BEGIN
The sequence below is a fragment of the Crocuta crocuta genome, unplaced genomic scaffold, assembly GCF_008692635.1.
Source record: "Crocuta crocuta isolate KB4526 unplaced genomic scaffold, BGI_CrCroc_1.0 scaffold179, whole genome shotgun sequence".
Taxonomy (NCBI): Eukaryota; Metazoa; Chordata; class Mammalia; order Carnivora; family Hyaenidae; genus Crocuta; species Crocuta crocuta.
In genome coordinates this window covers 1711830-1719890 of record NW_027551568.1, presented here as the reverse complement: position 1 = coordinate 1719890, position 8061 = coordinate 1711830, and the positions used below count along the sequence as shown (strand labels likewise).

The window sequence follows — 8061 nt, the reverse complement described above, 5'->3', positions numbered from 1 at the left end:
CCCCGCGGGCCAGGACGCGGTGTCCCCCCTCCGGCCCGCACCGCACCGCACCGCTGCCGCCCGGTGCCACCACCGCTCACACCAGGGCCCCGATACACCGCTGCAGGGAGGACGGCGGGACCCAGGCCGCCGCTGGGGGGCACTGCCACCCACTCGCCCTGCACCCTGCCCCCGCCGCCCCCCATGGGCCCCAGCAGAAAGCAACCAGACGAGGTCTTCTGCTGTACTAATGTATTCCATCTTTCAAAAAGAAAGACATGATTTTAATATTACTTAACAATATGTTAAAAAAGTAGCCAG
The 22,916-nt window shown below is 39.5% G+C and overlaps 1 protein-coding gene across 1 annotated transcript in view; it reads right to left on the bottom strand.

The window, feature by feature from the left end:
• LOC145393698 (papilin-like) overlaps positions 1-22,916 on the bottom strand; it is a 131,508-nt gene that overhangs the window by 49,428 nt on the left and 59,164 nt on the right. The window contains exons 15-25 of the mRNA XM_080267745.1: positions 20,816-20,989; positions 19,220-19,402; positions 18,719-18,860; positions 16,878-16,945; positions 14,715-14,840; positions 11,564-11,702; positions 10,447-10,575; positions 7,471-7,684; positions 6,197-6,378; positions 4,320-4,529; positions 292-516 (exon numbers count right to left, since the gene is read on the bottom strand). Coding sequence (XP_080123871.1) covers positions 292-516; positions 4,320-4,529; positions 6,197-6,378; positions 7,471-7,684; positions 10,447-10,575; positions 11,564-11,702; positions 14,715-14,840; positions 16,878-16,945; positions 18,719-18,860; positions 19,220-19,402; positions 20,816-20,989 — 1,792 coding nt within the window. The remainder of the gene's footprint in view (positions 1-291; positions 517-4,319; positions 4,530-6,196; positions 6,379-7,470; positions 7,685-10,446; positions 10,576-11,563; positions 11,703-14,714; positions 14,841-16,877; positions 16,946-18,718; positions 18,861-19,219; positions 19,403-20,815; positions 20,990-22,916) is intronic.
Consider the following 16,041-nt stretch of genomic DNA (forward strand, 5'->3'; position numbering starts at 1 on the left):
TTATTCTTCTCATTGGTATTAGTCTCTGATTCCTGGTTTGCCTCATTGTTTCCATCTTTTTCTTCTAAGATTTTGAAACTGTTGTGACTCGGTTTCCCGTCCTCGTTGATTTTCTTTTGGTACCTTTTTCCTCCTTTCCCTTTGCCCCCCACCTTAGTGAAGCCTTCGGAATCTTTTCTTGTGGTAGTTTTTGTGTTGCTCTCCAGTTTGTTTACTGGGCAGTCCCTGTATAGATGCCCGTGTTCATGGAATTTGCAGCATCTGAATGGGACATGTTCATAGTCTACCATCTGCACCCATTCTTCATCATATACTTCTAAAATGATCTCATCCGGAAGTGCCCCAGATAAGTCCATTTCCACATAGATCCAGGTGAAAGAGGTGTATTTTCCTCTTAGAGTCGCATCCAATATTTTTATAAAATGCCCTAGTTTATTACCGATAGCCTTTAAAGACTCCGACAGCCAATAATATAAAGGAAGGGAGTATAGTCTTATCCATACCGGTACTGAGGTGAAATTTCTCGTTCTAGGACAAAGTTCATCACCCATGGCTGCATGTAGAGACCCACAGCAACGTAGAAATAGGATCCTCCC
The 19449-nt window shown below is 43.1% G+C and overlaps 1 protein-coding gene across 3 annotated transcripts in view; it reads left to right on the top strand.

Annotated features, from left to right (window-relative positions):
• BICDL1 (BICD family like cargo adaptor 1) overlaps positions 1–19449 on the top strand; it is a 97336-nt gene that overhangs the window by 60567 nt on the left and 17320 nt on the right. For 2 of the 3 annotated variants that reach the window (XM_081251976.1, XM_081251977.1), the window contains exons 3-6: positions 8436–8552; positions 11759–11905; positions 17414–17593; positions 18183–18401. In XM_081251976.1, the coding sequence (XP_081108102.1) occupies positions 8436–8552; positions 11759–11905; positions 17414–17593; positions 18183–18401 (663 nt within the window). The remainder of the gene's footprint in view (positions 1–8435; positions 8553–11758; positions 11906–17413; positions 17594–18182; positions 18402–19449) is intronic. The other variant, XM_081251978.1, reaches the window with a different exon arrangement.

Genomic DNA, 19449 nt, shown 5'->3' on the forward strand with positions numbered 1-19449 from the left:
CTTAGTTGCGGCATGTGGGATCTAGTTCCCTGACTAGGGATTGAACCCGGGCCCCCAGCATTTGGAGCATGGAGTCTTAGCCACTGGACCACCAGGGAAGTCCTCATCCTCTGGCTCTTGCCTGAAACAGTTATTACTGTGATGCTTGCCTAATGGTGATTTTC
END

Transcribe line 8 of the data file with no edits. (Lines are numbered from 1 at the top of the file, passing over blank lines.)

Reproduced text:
The window, feature by feature from the left end: